10/15/2014 10:20:54 AM
Nearly 500 pounds of foam diverted from landfill, given second life as household products
DAVIS, CA – The University of California, Davis announced today the collection of (hundreds) of pounds of foam containers through a partnership with campus Student Housing and Dart Container, which took place during the school’s annual green move-in recycling drive.
“Our aggressive recycling program and partnerships, such as the one we have with Dart, are critical to meeting the University’s mission of producing zero waste by 2020,” said Jenni Porter, sustainability coordinator for UC Davis Student Housing. “We are committed to completing the life-cycle of all products used on campus, and are excited to see so many of our students sharing in that commitment, year after year.”
Now in its fifth year, the move-in recycling drive hit an all-time high, recycling more than more than 485 lbs. of foam – almost double last year’s collection. Once collected, the foam is transferred to Dart’s Lodi facility for processing, before being distributed to manufacturers that will use the recycled material to create premium picture frames and crown molding.
In addition to foam recycling, students recycled more than 16,000 pounds of cardboard and were able to divert nearly 61 percent of waste from landfills. Once collected, the cardboard was sent to Recycling Industries in Sacramento to be recycled.
Recyclable foam (often mistakenly called referred to as Styrofoam) can be identified by the triangular chasing arrows with a #6 typically stamped at the bottom of a product. Products range from foam cups and foodservice containers, to the large molded blocks used to package electronics.
“Dart Container is proud to partner with schools, such as UC Davis, to increase recycling and reduce landfill waste,” said Michael Westerfield, corporate director of recycling programs at Dart. “And while we were able to accomplish so much during move-in, we’re most excited to see these students learning more about recycling – the products and the services available to them every day.”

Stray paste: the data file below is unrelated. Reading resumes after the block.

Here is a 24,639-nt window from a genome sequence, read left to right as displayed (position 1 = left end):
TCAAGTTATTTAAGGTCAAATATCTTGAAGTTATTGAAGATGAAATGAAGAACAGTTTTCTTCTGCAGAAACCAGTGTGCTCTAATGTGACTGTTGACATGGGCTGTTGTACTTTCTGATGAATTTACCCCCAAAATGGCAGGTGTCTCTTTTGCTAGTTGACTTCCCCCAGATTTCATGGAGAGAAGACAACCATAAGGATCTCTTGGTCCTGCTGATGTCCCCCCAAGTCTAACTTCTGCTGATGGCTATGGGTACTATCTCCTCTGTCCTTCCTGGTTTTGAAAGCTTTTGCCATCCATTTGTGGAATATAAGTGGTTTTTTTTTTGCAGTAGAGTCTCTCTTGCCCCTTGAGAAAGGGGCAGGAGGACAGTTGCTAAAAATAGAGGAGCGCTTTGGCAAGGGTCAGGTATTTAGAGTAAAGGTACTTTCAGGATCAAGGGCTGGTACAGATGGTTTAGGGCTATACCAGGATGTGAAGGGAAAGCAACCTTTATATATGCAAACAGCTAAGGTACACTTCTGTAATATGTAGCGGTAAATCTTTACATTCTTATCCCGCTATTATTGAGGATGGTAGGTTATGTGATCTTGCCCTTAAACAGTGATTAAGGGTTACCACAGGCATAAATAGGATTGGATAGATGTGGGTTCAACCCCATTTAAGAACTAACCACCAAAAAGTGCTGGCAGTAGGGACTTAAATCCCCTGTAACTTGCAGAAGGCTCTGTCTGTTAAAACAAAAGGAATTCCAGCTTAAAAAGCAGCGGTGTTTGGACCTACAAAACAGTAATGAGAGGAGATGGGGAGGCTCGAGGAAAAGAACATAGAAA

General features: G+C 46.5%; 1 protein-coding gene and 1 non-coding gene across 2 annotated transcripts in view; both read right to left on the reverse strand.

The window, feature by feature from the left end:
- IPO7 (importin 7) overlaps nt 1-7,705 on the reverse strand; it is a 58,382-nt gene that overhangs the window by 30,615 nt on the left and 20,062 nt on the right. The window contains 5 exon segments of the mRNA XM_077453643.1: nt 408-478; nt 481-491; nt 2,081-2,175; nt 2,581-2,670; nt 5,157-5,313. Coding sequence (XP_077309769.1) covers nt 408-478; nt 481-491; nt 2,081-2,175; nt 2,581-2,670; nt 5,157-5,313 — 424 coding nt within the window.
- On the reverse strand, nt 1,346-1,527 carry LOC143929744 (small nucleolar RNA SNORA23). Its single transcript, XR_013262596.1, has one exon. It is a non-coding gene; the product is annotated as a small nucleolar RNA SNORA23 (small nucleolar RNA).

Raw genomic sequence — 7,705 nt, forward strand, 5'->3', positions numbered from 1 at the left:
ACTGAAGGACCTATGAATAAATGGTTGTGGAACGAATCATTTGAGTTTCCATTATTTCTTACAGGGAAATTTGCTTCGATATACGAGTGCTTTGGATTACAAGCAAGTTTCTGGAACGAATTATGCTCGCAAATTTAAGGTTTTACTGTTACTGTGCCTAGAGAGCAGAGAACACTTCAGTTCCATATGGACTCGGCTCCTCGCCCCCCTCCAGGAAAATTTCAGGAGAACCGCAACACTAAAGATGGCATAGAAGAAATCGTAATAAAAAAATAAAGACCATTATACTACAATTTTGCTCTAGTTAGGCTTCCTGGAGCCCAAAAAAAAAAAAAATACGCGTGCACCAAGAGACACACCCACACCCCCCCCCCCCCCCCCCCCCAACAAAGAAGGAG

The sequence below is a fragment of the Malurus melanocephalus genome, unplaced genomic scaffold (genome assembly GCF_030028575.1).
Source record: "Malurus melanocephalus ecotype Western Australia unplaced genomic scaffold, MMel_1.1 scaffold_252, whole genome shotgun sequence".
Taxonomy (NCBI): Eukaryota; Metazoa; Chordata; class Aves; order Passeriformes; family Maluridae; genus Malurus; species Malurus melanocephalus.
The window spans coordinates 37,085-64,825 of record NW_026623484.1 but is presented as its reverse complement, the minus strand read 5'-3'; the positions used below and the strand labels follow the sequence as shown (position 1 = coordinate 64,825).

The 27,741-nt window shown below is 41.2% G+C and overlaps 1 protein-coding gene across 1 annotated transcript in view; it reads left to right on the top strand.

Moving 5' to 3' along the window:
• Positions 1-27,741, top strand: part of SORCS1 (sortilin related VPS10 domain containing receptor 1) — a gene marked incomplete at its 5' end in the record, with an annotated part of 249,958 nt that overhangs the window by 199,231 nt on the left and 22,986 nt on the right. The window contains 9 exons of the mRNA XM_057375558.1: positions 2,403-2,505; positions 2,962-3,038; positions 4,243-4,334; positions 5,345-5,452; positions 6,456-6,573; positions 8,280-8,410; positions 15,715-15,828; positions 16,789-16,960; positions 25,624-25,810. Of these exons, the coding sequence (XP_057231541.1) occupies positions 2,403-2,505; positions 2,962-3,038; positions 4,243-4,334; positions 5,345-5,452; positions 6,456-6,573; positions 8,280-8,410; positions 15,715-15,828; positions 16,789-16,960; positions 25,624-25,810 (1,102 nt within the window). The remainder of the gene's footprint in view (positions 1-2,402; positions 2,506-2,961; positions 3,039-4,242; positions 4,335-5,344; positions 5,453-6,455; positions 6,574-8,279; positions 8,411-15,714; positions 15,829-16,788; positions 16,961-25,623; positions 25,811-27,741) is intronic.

Foam and other recyclable products were gathered between Saturday, September 27, and Sunday, September 28, with a crew of more than 30 UC Davis recycling volunteers helping with the collection.
As part of the University’s commitment to becoming a zero waste campus within the next six year, the school is equipped with Energy Star rating buildings, energy efficiency thermostats, low flow/flush restroom fixtures in all residence halls, nearly two dozen water bottle filling stations and enough bicycle parking to accommodate all students.
For more examples of UC Davis leadership in sustainability, see: http://sustainability.ucdavis.edu.
About Dart Container Corporation
Dart Container sets the industry standard of excellence by manufacturing high quality, affordable, and safe foodservice packaging made from bagasse (sugar cane), paper, and plastic (PET 1, PP 5, EPS 6, and PS6) while offering exceptionally reliable service and responsible environmental practices at the same time. Our portfolio of products offer a variety of positive environmental attributes for our customers to consider for their packaging needs. Dart is also working to boost recovery rates of all the products we manufacture and is widely recognized as the industry leader in creating and promoting recycling opportunities for EPS foam #6. Dart is headquartered in Mason, Michigan. For more information, visit www.dart.biz, www.HomeForFoam.com, or call (800) 248-5960.
About UC Davis
For more than 100 years, UC Davis has engaged in teaching, research and public service that matter to California and transform the world. Located close to the state capital, UC Davis has more than 33,000 students, more than 2,500 faculty and more than 21,000 staff, an annual research budget of nearly $750 million, a comprehensive health system and 13 specialized research centers. The university offers interdisciplinary graduate study and more than 100 undergraduate majors in four colleges — Agricultural and Environmental Sciences, Biological Sciences, Engineering, and Letters and Science. It also houses six professional schools — Education, Law, Management, Medicine, Veterinary Medicine and the Betty Irene Moore School of Nursing.